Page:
On August 6, 2012, an old friend, Mark O’Donnell, collapsed and died suddenly of a heart attack. He was only 58. You can read more about him here, in a tribute written by his twin brother, Steve.
I had a lot of trouble accepting that he was gone, until another friend sent me the following poem, which was read by his sister at his funeral. I needed to hear it from Mark himself, I guess, in his own voice. So kind of Mark to write this, and in the end, console his own mourners. He was one of the kindest people I have ever met.
The fruit surrenders to the ground.
The wind must spread old news around.
The living shrink into their trees
to genuflect to earth’s disease.
The snow that falls conceals the fruit.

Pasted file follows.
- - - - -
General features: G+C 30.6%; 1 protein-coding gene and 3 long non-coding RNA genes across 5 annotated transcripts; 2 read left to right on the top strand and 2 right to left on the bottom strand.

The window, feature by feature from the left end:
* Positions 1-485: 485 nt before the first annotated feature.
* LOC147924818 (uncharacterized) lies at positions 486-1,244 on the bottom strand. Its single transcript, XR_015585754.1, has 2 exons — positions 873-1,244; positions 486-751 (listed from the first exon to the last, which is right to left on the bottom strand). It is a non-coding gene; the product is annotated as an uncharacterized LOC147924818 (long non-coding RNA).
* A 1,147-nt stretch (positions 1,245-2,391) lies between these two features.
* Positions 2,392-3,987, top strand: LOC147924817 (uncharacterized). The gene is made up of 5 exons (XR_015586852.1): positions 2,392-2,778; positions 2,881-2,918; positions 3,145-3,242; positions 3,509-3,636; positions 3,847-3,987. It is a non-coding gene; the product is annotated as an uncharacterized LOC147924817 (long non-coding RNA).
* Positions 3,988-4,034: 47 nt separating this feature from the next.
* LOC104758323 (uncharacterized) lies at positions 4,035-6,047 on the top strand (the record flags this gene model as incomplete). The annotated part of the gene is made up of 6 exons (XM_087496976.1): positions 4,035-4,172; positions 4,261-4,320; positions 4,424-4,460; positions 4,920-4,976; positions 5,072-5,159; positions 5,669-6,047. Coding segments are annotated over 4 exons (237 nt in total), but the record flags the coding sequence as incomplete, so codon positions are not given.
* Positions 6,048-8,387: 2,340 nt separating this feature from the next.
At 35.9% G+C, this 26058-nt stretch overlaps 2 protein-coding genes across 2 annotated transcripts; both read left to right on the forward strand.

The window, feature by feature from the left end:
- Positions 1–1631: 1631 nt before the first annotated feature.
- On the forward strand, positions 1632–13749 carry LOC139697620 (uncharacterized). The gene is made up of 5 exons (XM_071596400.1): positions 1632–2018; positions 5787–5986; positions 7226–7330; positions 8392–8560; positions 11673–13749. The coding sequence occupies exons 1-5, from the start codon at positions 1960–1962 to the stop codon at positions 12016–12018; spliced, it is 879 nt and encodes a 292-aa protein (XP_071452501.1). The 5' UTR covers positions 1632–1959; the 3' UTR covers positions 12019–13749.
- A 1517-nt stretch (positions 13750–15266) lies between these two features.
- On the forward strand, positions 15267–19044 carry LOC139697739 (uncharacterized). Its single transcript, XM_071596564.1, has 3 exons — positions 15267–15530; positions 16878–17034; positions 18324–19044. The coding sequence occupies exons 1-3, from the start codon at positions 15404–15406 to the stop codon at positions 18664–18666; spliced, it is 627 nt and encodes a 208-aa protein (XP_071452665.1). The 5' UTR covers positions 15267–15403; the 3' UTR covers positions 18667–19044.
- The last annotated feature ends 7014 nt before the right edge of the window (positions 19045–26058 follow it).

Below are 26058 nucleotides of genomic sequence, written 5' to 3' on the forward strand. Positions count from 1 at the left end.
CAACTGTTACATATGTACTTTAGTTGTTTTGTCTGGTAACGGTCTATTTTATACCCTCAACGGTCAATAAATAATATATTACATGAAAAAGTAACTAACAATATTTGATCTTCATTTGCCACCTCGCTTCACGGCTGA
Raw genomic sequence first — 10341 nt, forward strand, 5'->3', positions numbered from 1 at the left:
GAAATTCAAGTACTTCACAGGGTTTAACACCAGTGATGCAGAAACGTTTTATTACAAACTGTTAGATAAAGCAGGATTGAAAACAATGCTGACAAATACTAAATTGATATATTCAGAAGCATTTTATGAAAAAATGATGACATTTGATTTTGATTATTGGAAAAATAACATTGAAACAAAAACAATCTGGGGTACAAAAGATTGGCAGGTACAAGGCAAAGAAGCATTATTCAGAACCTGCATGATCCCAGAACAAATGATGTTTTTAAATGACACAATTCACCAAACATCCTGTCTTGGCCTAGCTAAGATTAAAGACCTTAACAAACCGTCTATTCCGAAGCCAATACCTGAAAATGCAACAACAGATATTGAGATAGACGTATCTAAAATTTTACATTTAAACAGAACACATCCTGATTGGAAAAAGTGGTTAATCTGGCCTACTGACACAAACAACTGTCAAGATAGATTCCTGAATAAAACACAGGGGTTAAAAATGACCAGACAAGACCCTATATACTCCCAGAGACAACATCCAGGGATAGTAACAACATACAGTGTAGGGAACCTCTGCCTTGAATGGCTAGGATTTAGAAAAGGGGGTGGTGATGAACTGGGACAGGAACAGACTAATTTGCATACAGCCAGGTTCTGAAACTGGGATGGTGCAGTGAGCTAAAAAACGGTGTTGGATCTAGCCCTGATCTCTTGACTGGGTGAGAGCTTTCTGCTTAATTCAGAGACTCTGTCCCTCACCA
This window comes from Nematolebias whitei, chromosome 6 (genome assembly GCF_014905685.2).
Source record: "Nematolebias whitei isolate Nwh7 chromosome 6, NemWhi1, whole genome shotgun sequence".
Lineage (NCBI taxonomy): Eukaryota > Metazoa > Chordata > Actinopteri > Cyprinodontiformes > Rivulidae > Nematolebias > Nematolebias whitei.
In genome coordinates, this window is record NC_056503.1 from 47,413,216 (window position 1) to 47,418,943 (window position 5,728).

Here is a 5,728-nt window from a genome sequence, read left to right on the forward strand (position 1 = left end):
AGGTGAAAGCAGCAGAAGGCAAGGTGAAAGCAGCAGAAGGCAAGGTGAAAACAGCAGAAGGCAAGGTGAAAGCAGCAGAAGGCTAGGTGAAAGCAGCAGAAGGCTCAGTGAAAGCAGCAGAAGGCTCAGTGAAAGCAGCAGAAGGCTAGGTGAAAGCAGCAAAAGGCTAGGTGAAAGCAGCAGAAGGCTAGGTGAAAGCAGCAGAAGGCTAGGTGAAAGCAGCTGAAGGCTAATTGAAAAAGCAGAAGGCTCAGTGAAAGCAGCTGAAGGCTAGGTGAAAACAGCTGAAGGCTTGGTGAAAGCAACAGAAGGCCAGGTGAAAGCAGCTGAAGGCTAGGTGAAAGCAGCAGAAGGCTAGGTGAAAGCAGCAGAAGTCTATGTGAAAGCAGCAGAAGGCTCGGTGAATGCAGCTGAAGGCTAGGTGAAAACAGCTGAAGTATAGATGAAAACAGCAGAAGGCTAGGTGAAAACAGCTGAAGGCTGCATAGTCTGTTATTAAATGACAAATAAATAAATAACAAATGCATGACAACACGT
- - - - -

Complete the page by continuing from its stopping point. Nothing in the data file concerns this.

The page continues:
Its reticence is absolute.
What summer ruins or improves
the snow’s amnesia removes.
The globe tilts sheepish in its path
around the sun’s potential wrath,
so snow concedes to hungry things
again. The trees call back their wings.
The earth maintains its lexicon.
The orchards avenues go on –
the boundless code bound in the cell,
the sea heard rushing in the shell.
There is no end of ending days.
Love never dies, love never stays.
New hillsides feel the old surprise.
Love never stays, love never dies.